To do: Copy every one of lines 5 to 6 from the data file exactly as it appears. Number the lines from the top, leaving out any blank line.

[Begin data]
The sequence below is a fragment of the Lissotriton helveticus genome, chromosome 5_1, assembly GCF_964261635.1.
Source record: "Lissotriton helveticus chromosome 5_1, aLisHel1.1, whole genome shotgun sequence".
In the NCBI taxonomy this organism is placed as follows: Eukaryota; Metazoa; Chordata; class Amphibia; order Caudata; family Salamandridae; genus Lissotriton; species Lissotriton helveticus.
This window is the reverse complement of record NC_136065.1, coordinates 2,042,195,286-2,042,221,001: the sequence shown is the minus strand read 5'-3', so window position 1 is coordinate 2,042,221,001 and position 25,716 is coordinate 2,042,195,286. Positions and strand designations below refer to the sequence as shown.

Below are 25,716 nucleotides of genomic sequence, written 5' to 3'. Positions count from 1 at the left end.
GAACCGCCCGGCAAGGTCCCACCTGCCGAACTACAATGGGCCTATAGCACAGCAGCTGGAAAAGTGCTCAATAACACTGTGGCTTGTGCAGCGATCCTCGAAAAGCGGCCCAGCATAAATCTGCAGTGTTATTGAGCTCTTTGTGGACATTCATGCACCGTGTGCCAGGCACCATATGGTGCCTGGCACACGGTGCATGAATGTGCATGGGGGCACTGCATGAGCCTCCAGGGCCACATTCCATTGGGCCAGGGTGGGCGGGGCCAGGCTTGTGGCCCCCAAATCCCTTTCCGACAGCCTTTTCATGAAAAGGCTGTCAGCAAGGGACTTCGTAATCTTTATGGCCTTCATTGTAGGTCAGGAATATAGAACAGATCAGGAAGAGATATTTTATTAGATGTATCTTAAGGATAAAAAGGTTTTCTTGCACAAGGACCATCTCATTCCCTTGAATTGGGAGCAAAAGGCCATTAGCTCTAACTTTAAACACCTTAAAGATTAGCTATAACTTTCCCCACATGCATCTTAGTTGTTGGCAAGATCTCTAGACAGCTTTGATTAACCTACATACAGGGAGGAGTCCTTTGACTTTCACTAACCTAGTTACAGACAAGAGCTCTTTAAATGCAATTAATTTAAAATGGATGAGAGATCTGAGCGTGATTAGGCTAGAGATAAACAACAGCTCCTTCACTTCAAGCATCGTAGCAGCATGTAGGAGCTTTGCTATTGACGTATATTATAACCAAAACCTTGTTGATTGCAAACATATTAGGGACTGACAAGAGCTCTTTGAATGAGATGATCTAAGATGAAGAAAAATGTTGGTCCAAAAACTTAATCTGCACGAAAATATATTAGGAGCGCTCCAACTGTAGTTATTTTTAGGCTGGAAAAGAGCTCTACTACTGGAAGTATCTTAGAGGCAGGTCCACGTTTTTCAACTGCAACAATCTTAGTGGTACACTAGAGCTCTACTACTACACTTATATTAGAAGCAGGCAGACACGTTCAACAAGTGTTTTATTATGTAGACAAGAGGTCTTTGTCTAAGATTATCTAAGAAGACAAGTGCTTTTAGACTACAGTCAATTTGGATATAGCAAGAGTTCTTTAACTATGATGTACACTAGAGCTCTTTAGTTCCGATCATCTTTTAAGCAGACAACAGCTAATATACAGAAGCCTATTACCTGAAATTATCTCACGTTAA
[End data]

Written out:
Below are 25,716 nucleotides of genomic sequence, written 5' to 3'. Positions count from 1 at the left end.
GAACCGCCCGGCAAGGTCCCACCTGCCGAACTACAATGGGCCTATAGCACAGCAGCTGGAAAAGTGCTCAATAACACTGTGGCTTGTGCAGCGATCCTCGAAAAGCGGCCCAGCATAAATCTGCAGTGTTATTGAGCTCTTTGTGGACATTCATGCACCGTGTGCCAGGCACCATATGGTGCCTGGCACACGGTGCATGAATGTGCATGGGGGCACTGCATGAGCCTCCAGGGCCACATTCCATTGGGCCAGGGTGGGCGGGGCCAGGCTTGTGGCCCCCAAATCCCTTTCCGACAGCCTTTTCATGAAAAGGCTGTCAGCAAGGGACTTCGTAATCTTTATGGCCTTCATTGTAGGTCAGGAATATAGAACAGATCAGGAAGAGATATTTTATTAGATGTATCTTAAGGATAAAAAGGTTTTCTTGCACAAGGACCATCTCATTCCCTTGAATTGGGAGCAAAAGGCCATTAGCTCTAACTTTAAACACCTTAAAGATTAGCTATAACTTTCCCCACATGCATCTTAGTTGTTGGCAAGATCTCTAGACAGCTTTGATTAACCTACATACAGGGAGGAGTCCTTTGACTTTCACTAACCTAGTTACAGACAAGAGCTCTTTAAATGCAATTAATTTAAAATGGATGAGAGATCTGAGCGTGATTAGGCTAGAGATAAACAACAGCTCCTTCACTTCAAGCATCGTAGCAGCATGTAGGAGCTTTGCTATTGACGTATATTATAACCAAAACCTTGTTGATTGCAAACATATTAGGGACTGACAAGAGCTCTTTGAATGAGATGATCTAAGATGAAGAAAAATGTTGGTCCAAAAACTTAATCTGCACGAAAATATATTAGGAGCGCTCCAACTGTAGTTATTTTTAGGCTGGAAAAGAGCTCTACTACTGGAAGTATCTTAGAGGCAGGTCCACGTTTTTCAACTGCAACAATCTTAGTGGTACACTAGAGCTCTACTACTACACTTATATTAGAAGCAGGCAGACACGTTCAACAAGTGTTTTATTATGTAGACAAGAGGTCTTTGTCTAAGATTATCTAAGAAGACAAGTGCTTTTAGACTACAGTCAATTTGGATATAGCAAGAGTTCTTTAACTATGATGTACACTAGAGCTCTTTAGTTCCGATCATCTTTTAAGCAGACAACAGCTAATATACAGAAGCCTATTACCTGAAATTATCTCACGTTAA